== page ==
Introduction: 1 in 2 women and 1 in 4 men will suffer from osteoporosis and/or osteoporotic
fracture in their lifetime. Osteoporosis is a condition characterized by low bone mass and bone
structural deterioration, which leads to a decrease in bone strength and an increase in fracture
susceptibility. Physical activity is a critical element for building a strong skeletal structure and
offsetting bone fragility in later life. Thus, there is interest in identifying activities that are
Purpose: To investigate differences in bone mineral density (BMD) and bone strength in elite
male and female athletes.
Methods: A total 160 elite collegiate (18-25 years) ice hockey (male=19, female=21),
swimming (male=13, female=17), soccer (female=15), and running (male=19, female=22)
athletes and non-active controls (male=15, female=19) were studied. Areal (aBMD) and
volumetric (vBMD) bone mineral densities and bone strength were assessed via dual energy
X-ray absorptiometry (DXA) and peripheral quantitative computed tomography (pQCT).
Part 1: Females in the weight-bearing sports, soccer and ice hockey, were associated with the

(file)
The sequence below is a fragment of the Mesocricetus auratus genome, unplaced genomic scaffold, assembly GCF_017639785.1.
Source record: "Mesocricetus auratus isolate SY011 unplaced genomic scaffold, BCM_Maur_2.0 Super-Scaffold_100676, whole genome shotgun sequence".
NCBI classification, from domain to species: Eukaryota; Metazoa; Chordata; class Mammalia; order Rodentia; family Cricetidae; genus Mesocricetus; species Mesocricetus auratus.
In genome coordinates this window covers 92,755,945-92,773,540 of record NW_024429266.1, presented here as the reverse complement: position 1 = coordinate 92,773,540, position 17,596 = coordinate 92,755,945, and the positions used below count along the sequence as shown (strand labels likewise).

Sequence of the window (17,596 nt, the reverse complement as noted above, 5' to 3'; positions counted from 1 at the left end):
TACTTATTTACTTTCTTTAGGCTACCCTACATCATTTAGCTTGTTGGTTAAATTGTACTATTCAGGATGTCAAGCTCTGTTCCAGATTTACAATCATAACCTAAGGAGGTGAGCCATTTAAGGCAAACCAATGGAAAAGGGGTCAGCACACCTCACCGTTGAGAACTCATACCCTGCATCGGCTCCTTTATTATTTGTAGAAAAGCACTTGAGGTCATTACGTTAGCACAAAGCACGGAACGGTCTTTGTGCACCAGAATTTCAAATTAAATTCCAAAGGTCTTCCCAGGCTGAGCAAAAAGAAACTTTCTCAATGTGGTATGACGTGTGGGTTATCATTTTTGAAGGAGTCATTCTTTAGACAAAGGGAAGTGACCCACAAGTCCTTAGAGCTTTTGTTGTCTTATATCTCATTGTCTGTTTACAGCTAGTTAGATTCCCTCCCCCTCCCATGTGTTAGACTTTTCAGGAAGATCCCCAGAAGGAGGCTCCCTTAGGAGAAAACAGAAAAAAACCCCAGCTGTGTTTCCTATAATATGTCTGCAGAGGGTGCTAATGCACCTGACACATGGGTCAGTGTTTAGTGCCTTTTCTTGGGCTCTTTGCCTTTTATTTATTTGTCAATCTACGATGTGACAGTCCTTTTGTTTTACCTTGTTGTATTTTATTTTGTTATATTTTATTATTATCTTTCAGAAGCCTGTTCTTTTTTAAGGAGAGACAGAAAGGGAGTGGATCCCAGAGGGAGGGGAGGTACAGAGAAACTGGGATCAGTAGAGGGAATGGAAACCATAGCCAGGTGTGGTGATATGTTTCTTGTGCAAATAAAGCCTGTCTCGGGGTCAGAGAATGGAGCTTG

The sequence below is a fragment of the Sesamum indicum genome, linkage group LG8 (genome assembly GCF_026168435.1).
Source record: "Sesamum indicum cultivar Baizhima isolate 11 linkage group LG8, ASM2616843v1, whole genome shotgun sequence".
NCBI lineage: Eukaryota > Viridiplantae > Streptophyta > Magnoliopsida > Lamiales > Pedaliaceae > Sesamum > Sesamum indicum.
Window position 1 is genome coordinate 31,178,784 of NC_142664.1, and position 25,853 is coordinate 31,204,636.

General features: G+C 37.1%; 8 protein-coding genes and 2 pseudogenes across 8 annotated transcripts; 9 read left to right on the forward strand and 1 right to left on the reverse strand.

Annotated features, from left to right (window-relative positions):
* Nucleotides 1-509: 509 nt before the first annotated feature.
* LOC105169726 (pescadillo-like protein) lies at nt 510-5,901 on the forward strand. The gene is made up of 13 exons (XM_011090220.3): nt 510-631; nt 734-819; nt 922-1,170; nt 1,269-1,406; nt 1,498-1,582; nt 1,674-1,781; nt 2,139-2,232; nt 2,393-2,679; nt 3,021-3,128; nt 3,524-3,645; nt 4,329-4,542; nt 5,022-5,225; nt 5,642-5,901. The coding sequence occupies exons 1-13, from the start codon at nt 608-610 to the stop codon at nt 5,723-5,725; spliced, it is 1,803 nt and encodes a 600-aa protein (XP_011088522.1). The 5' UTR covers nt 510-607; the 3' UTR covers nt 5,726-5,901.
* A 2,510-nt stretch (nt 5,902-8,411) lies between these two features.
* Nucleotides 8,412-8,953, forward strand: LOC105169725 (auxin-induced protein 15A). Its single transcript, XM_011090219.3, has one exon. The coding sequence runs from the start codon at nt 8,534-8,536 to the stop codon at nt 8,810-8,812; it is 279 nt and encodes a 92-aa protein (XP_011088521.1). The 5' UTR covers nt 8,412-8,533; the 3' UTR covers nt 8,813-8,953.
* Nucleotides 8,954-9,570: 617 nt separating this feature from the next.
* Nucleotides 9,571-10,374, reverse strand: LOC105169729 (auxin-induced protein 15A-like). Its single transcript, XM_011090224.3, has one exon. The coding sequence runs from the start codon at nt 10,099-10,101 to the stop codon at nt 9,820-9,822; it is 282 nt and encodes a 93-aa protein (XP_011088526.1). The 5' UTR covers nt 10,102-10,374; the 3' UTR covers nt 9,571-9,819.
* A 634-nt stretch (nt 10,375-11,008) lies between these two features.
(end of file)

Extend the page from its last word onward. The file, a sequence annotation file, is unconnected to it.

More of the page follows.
highest adjusted total body and lumbar spine aBMD compared to swimmers and controls. At
the distal tibia, the soccer group demonstrated significantly greater trabecular vBMD and bone
strength index compared to all other groups. At the distal radius, ice hockey players were
associated with greater bone strength index compared to swimmers and controls. There were
no differences between the soccer and ice hockey groups in any of the tibia measurements.
Part 2: Gender differences were found in relation to bone strength of the tibia between elite
male and female athletes. Males in weight-bearing sports (ice hockey and running) had greater
section modulus, strength strain index at the tibial shaft and tibial mid-shaft compared to their
female counterparts. No differences were evident between males and females of the nonweight
bearing swimming group.
Weight-bearing sports such as hockey, soccer, and running are beneficial activities to enhance
bone mass and strength in males and females. In these populations, skeletal adaptations
appear to be influenced by their loading environment. However, in the weight-bearing sports,
males had greater bone strength at all sites compared to females. This is congruent with
findings from the general non-active population. Even after adjustments the differences
existed. Strength differences may help explain the discrepancies in fracture rates between
males and females.
University of Minnesota Ph.D. dissertation. August 2009. Major: Kinesiology. Advisors: Robert C. Serfass, Moira Anne Petit. 1 computer file (PDF), xv, 120 pages, appendices A-D.
Bruininks, Brett Douglas.
Volumetric bone mineral density and bone strength based on sport in elite female and male athletes..
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